Although the Kerry-Graham-Lieberman climate bill in the Senate still hasn't been finalized, let alone unveiled, the rumors that have crept out so far (namely, that the bill's going to abandon cap-and-trade and go for a multi-sector approach, where different of polluters—refiners, utilities, manufacturers—are each regulated differently) have already sparked a fair bit of discussion.
First, over at Solve Climate, Julia Harte interviews a number of economists who argue that the Senate's patchwork approach is bound to be less efficient than a simple price on carbon that applies equally across the board. That's true enough, but economists don't really get a vote in the Senate. The bill is going to be a lot messier than is optimal in order to mollify industry opposition and avoid a filibuster. Maybe things would be different if there were more conservative legislators out there who agreed that climate change was a problem and were pushing for a simple, streamlined carbon price (since, in theory, that'd be the conservative, market-friendly response to the problem). But no such luck.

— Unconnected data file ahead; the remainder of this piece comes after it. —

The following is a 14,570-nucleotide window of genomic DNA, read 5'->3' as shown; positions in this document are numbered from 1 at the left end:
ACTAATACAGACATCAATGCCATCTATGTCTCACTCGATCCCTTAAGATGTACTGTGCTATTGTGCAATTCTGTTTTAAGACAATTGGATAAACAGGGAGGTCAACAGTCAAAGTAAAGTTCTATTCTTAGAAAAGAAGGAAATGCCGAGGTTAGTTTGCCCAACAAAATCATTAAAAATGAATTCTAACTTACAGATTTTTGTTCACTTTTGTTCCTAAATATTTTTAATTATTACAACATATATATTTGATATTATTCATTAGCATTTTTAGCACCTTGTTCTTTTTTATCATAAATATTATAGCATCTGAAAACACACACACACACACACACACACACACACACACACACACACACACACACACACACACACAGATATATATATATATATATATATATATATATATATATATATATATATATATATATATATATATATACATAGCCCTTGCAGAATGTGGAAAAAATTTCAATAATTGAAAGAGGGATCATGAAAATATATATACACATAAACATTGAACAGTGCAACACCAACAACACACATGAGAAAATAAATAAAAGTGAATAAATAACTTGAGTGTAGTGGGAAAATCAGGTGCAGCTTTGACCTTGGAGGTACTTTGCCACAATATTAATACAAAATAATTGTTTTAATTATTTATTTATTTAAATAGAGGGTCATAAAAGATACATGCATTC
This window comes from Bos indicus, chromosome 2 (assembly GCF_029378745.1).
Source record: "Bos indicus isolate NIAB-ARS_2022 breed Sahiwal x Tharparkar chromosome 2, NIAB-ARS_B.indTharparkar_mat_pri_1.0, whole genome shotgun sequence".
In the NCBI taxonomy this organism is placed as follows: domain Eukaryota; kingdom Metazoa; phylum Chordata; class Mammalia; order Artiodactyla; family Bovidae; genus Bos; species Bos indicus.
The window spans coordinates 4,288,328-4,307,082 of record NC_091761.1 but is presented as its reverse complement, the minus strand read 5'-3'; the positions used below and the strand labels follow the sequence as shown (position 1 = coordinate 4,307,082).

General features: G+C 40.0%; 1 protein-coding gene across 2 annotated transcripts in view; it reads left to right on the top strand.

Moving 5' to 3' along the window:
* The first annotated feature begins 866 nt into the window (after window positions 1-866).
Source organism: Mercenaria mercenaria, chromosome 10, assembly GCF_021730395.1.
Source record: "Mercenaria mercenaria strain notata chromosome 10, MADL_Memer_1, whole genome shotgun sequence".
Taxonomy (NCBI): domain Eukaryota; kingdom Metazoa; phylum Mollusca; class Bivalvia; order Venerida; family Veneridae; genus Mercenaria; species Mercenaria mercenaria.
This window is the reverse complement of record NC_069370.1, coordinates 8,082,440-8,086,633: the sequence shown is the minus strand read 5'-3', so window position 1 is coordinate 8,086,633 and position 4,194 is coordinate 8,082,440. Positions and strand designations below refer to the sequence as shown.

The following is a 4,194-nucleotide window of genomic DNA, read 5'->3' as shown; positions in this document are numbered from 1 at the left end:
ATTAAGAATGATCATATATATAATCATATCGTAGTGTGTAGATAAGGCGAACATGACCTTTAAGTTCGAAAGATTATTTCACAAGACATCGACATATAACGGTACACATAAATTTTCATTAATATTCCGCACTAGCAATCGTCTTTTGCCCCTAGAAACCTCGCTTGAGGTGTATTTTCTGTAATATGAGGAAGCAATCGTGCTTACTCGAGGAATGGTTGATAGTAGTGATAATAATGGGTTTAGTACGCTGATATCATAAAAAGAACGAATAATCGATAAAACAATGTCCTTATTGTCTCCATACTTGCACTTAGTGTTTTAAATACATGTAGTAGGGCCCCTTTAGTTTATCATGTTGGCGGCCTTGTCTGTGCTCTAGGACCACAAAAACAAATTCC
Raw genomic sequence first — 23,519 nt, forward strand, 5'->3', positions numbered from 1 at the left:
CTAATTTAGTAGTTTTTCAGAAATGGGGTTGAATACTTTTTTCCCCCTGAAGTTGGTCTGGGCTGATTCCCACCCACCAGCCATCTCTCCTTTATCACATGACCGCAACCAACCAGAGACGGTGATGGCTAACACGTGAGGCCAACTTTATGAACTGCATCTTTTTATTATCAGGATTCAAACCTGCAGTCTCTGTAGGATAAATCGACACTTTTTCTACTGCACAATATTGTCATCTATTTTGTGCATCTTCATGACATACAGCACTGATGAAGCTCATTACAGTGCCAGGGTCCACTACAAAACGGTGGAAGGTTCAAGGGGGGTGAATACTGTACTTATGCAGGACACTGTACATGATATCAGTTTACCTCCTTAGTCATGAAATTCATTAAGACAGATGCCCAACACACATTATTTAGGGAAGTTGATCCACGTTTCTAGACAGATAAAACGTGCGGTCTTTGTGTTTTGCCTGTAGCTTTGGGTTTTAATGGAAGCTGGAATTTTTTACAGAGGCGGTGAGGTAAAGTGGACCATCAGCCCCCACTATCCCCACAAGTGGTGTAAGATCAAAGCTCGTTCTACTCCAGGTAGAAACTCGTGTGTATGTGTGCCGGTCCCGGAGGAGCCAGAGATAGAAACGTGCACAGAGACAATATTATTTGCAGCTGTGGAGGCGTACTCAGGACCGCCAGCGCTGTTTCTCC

Secondly, Dave Roberts points out that the price on carbon isn't the only component of a climate bill. The Waxman-Markey bill in the House had a whole slew of complementary measures, including renewable-power requirements for utilities, efficiency standards that are projected to reduce (yes, reduce) consumer bills 7 percent by 2020, and so forth. So what about the Senate? Well, the energy committee already passed a bill full of complementary measures last year, and it's dismal: "As a standalone bill, it does virtually nothing for renewables, boosts efficiency a middling amount, and dumps a bonanza of subsidies on offshore drilling, nuclear power, tar sands, oil shale, and natural gas." Not exactly promising.
(Flickr photo credit: wallyg)